Justice For All: Thoughts For July 4th
Published: July 17, 2008
Dear brothers and sisters:
I am glad to be with you on this July 4th weekend. American people everywhere have been celebrating Independence Day to mark the anniversary of our beginnings.
July 4th is like September 16th in Mexico, when everyone celebrates their national history and tradition. National holidays are the occasion to recognize what is good and honorable in one’s home country.
July 4th is the anniversary of the American Declaration of Independence. At this time people like to quote from our Declaration of Independence and urge people to live by the principles enshrined in that document.
It begins with a statement: “All people are created equal.” Hence our laws affirm that every person is equal before God, no matter who you are; no matter what country you were born in; no matter what language you speak. American law says: “You are equal before God.”
Sadly our country has not always lived by its laws. For too long black people were not given the freedom and opportunities enjoyed by white people.
You who are Mexican know and feel the ugly and unfair discrimination being conducted against immigrant people.
Sadly you hear American people speak of immigrants as the “enemy” and “criminals.”
I am an immigrant like most of you. I resent being called “the enemy.” I am not a “criminal.”
I am proud that our Catholic Church here has stood up for the rights of minority people. Here in Atlanta the Catholic Church was the first organization to integrate its schools. We accepted black students when others would not.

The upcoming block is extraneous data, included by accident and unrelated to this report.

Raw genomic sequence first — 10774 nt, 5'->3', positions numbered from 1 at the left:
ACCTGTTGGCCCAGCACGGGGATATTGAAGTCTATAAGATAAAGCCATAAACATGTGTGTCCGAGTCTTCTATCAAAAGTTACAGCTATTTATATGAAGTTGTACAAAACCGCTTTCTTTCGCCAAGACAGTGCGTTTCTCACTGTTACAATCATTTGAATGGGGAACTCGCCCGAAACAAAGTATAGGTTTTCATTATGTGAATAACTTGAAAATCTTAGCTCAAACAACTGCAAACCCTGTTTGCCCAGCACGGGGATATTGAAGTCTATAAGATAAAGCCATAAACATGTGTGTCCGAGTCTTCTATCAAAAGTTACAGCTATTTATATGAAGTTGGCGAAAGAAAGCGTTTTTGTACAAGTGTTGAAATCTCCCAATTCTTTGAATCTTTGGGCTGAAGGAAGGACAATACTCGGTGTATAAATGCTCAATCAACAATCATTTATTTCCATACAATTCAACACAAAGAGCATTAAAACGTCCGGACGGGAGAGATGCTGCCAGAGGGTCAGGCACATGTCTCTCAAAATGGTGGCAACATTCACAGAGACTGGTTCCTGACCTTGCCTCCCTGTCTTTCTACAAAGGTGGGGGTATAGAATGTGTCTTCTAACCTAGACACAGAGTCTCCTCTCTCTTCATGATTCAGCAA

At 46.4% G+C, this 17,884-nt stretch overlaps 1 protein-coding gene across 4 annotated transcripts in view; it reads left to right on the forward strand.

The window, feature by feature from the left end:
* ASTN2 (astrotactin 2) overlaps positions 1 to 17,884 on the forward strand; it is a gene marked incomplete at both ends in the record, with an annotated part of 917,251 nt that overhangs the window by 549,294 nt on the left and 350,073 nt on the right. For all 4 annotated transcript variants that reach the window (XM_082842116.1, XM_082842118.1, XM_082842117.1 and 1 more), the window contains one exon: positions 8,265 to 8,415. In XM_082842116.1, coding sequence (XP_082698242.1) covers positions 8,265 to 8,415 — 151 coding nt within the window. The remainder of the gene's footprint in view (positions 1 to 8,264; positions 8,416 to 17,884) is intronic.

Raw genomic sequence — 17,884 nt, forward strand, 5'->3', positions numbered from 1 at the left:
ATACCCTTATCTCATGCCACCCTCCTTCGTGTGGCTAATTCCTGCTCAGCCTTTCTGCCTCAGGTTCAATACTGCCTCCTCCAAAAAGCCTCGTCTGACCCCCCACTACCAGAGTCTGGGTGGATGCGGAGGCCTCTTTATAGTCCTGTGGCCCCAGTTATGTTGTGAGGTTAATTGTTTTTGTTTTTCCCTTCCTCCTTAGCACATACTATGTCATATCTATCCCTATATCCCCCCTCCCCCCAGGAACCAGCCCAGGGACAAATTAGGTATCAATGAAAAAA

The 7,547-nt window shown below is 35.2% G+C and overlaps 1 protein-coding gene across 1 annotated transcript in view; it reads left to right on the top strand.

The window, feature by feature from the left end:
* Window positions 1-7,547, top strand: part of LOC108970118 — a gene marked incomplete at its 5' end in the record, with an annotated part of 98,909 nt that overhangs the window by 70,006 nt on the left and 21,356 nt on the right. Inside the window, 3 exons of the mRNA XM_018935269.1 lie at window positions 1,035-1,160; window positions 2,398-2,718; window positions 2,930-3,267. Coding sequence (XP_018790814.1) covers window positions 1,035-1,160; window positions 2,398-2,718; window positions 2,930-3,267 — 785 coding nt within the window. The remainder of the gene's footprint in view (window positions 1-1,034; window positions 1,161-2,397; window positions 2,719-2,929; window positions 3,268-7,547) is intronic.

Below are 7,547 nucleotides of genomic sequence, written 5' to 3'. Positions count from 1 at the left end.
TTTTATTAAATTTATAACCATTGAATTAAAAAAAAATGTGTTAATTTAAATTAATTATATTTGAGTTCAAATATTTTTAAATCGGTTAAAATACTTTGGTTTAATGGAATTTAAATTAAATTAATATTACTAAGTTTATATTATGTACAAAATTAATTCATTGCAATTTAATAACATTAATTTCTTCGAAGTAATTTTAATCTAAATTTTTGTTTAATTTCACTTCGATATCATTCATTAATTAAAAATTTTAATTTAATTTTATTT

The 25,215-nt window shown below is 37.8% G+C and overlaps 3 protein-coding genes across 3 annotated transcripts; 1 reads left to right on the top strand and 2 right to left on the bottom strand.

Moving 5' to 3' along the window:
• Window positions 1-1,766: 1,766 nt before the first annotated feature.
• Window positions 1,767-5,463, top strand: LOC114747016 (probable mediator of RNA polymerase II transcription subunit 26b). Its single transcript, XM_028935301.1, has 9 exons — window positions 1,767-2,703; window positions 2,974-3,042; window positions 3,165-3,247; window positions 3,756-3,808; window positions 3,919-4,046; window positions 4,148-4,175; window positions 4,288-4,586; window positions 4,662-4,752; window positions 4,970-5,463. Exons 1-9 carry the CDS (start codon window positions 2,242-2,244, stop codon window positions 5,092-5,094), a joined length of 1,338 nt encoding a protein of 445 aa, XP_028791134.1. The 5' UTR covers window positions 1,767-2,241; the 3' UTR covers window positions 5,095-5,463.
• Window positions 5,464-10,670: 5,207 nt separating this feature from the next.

In recent years our national bishops have repeatedly spoken out on behalf of our immigrant people. The bishops have condemned injustice against the immigrants and called for a fair and balanced solution to the migration problem.
In 2000 our bishops published a pastoral letter, “Welcoming the Stranger,” urging that we be more welcoming to new immigrant people. The letter says: We are to treat people as Jesus teaches. We are to respect the dignity of every person … and welcome each other as Jesus would welcome people.
“To walk in solidarity with newcomers to our country… to live out our catholicity as a Church, the Church of the twenty-first century will be, as it has always been, a church of many cultures, languages and traditions … yet one, as God is one—Father, Son and Holy Spirit.”
This statement of our bishops clearly states who we are called to be. We Catholic people are to be like Jesus … in word and in deed.
We are to reach out to others as he did.
We are to help the poor.
We are to welcome the stranger.
We are to live his motto: Treat people as you would have them treat you.
Archbishop Gregory has issued a pastoral letter about Catholic teaching and immigration. His pastoral letter outlines Catholic teachings on this issue and calls for wisdom and fairness in the reformulation of laws.
I quote: “We, the Catholic bishops, … believe that U.S. immigration policy should not only protect the human rights and dignity of newcomers but also provide a legal and secure means of entry for prospective immigrants and people seeking asylum.”
Our Catholic teaching clearly states that every human person has an innate dignity. That dignity is given by God. Everyone must respect the dignity of other persons.
Catholic teachings uphold the dignity of all persons regardless of whether they are black or white, Anglo or Latino, rich or poor.
May God bless all as we strive to live the teachings of Jesus.
Father John Kieran is pastor of St. Pius X Church in Conyers.